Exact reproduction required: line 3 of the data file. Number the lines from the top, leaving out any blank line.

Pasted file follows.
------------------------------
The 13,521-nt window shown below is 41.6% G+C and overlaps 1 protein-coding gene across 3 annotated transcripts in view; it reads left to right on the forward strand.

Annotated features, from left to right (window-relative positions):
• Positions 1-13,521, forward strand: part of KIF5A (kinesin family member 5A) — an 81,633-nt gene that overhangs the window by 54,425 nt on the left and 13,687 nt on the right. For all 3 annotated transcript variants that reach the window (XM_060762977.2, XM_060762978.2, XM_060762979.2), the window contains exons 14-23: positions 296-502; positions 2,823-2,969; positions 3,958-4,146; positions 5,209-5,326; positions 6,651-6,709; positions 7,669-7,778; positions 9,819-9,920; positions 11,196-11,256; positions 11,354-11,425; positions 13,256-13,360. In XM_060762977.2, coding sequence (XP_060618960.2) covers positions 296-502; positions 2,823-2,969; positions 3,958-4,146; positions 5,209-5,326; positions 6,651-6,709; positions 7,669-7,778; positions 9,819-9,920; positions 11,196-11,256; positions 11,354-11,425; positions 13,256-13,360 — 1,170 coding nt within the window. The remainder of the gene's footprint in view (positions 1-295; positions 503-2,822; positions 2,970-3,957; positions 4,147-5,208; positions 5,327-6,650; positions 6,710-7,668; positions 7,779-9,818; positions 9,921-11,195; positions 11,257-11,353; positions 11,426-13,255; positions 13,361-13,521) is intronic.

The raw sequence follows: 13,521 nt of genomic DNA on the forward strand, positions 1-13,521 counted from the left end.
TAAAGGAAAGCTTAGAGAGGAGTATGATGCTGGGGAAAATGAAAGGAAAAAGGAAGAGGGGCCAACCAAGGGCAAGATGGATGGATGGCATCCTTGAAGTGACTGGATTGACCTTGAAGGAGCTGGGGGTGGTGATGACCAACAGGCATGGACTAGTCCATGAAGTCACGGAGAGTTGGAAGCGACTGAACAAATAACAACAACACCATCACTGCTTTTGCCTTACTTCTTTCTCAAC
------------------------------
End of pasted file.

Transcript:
• Positions 1-13,521, forward strand: part of KIF5A (kinesin family member 5A) — an 81,633-nt gene that overhangs the window by 54,425 nt on the left and 13,687 nt on the right. For all 3 annotated transcript variants that reach the window (XM_060762977.2, XM_060762978.2, XM_060762979.2), the window contains exons 14-23: positions 296-502; positions 2,823-2,969; positions 3,958-4,146; positions 5,209-5,326; positions 6,651-6,709; positions 7,669-7,778; positions 9,819-9,920; positions 11,196-11,256; positions 11,354-11,425; positions 13,256-13,360. In XM_060762977.2, coding sequence (XP_060618960.2) covers positions 296-502; positions 2,823-2,969; positions 3,958-4,146; positions 5,209-5,326; positions 6,651-6,709; positions 7,669-7,778; positions 9,819-9,920; positions 11,196-11,256; positions 11,354-11,425; positions 13,256-13,360 — 1,170 coding nt within the window. The remainder of the gene's footprint in view (positions 1-295; positions 503-2,822; positions 2,970-3,957; positions 4,147-5,208; positions 5,327-6,650; positions 6,710-7,668; positions 7,779-9,818; positions 9,921-11,195; positions 11,257-11,353; positions 11,426-13,255; positions 13,361-13,521) is intronic.